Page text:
The PET Center operates various PET, SPECT, and CT scanners for different research and scanning needs. Read more here.
SPECT scanner: A Trionix XLT-9 system is available for small animal imaging. This system offers list-mode acquisition, and pinhole collimation (0.5, 1.0, 2.0 and 3.0 mm) through adaptation of the existing single-pinhole and multi-pinhole collimators that were used previously on a Picker system. Helical pinhole acquisition is available for whole-body studies or enlarged axial field of view. Parallel-beam and fan-beam collimators are available for larger animals.
Small animal PET scanner: A small animal PET scanner (A-PET) is operating in the small animal imaging laboratory, functionally identical to the Philips Mosaic small animal scanner. This system has high spatial resolution (2 mm), with high sensitivity and large transverse imaging field-of-view of 12.8 cm. The imaging aperture is 20 cm and the axial length is 12 cm.
Small animal microCT: A NIH Shared Instrumentation Grant was used to purchase a small animal microCT scanner from ImTek. This system has a spatial resolution of < 50 mm, and provides anatomical images to complement the PET and SPECT data. A CT scan of each animal can be performed routinely, immediately before or after obtaining the functional PET/SPECT data, to provide accurate image registration for anatomical localization and region-of-interest delineation.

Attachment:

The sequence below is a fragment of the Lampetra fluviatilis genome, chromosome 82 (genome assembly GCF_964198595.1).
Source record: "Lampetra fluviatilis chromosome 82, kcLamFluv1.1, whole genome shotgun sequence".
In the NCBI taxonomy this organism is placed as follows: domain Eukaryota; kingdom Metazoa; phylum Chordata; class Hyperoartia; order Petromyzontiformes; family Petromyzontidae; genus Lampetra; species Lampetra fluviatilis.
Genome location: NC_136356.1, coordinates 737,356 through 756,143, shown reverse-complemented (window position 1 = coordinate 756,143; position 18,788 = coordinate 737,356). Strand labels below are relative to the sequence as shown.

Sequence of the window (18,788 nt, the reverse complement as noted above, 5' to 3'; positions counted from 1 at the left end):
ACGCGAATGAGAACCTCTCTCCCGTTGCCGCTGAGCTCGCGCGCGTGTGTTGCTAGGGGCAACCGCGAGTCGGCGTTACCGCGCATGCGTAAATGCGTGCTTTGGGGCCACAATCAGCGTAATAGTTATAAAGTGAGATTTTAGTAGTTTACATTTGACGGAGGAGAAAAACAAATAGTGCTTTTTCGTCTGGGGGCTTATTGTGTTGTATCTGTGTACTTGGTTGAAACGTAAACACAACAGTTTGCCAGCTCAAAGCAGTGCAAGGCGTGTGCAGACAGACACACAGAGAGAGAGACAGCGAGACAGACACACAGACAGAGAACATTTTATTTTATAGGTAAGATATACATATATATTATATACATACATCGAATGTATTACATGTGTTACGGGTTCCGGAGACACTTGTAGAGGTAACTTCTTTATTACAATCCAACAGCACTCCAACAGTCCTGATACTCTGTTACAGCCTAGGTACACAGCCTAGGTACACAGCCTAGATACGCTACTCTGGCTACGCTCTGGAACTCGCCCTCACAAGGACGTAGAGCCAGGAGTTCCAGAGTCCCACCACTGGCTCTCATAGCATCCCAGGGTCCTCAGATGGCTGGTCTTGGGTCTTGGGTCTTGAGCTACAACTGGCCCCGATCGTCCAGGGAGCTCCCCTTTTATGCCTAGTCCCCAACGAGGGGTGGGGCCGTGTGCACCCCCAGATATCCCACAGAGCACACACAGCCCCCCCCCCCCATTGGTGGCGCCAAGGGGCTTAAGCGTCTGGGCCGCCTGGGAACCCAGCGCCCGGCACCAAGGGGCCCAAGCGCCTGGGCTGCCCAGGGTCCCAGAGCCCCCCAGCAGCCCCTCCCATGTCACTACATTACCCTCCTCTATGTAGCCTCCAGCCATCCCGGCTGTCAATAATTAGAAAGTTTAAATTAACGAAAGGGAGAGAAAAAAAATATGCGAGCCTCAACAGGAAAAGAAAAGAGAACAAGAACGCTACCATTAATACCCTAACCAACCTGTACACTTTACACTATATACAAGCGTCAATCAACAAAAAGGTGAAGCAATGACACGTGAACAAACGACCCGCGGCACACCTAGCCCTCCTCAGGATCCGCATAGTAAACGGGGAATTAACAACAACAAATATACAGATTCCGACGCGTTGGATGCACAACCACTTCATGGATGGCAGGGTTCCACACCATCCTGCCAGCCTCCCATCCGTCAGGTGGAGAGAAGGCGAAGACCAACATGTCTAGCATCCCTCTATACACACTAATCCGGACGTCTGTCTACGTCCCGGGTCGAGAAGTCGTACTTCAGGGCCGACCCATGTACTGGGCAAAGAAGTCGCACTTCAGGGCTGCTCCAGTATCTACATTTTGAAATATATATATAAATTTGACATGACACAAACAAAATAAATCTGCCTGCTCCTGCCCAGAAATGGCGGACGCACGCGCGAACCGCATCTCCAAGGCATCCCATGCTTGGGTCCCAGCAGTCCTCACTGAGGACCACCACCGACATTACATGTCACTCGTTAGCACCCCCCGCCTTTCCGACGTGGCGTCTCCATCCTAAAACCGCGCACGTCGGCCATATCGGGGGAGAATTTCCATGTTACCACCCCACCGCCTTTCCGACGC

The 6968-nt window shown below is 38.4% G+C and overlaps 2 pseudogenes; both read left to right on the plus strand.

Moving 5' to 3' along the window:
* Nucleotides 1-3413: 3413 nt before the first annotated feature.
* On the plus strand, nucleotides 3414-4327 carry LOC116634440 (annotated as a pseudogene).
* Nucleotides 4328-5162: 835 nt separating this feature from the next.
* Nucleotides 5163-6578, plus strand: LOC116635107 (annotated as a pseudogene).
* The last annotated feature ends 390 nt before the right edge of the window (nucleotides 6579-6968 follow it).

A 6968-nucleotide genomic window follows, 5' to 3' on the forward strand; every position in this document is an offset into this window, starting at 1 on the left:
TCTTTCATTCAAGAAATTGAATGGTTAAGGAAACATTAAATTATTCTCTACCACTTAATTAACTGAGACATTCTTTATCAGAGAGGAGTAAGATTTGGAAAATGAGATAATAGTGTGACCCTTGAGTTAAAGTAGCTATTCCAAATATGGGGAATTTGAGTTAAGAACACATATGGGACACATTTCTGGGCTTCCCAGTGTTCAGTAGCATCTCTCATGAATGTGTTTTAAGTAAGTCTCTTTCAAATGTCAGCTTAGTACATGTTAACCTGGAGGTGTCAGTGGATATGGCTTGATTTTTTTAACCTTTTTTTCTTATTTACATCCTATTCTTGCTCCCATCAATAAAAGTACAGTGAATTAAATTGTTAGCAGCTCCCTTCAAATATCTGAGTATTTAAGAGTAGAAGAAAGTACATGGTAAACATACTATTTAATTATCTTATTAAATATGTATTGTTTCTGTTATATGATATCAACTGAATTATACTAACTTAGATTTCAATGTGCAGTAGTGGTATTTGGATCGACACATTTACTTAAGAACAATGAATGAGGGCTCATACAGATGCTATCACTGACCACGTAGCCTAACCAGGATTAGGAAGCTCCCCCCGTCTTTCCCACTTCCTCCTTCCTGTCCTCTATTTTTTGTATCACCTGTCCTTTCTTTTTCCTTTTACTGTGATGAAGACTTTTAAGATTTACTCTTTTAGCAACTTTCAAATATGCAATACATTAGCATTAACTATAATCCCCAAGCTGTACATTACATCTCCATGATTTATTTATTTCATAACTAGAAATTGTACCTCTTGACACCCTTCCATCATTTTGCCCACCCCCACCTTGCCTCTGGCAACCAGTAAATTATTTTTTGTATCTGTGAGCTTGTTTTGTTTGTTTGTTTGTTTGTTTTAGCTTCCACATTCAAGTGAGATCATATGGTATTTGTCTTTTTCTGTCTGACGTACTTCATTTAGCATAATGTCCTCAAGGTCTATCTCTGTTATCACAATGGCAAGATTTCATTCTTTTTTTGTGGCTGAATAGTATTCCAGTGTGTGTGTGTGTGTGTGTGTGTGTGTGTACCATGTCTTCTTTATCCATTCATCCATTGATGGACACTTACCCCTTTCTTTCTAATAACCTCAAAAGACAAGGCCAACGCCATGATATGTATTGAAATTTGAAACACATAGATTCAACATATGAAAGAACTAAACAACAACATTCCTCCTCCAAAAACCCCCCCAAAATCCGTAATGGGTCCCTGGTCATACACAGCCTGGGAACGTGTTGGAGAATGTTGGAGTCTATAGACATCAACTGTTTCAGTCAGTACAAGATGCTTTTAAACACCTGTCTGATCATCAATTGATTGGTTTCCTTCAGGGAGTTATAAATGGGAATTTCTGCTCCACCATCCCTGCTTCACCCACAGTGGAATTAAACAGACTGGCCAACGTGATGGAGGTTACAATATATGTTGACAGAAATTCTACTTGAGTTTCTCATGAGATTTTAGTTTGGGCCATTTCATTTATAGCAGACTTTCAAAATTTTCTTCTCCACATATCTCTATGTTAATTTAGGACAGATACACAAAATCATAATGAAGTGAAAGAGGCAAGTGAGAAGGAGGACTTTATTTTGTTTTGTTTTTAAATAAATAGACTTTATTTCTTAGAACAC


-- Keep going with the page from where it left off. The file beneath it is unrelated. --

Anesthesia system: We operate an isoflurane anesthesia system (VetEquip Inc., Pleasanton, CA) specifically designed for use with small laboratory animals (rats and mice). The system comprises several induction boxes for the safe initial anesthesia of mice, and custom-made nose-cones for maintaining anesthesia throughout the SPECT session. We also monitor animals using a computerized veterinary monitoring system (Vetronics, West Lafayette, IN).
Computers/software: Image data are transferred to a Mac web server and database, with a 1 TB RAID disk, from which users have access to their data. We have commercial analysis software such as Matlab (The Mathworks Inc, Natick, MA), Amira (Indeed Visual Concepts, Germany), Amide (UCLA), and the Statistical Parametric Mapping system (SPM2, University College London).
Cyclotron and radiochemistry facility: The cyclotron facility houses a Japan Steel Works BC3015, 30 MeV cyclotron and an IBA 18 MeV Cyclone machine. The JSW cyclotron is capable of accelerating p, d, 3He, and 4He. Beam currents of 10-20 mA are typical with a maximum current capability of 30-40 mA. We use protons at 22 MeV to produce 11C, 13N and most 18F-labeled tracers, and deuterons at 11 MeV for 15O, 18F-DOPA and E18F-5, (the latter two are produced from 18F gas). The IBA cyclotron provides for higher beam currents than are available on the JSW machine. Specifically, the 18F- production yield increases from 1.5 Ci to 10 Ci and 11C yield increases from 1 Ci to 2.5 Ci, thereby increasing yields of research tracers. While the JSW can only irradiate 1 target at a time, the IBA is capable of irradiating 2 targets simultaneously.
||$300 per 1/2 day session
||$300 per 1/2 day session
||$100 per hour
There are a variety of radiotracers available, and an additional charge applies depending upon the particular radiotracer used. Please contact Joel Karp at firstname.lastname@example.org for more information.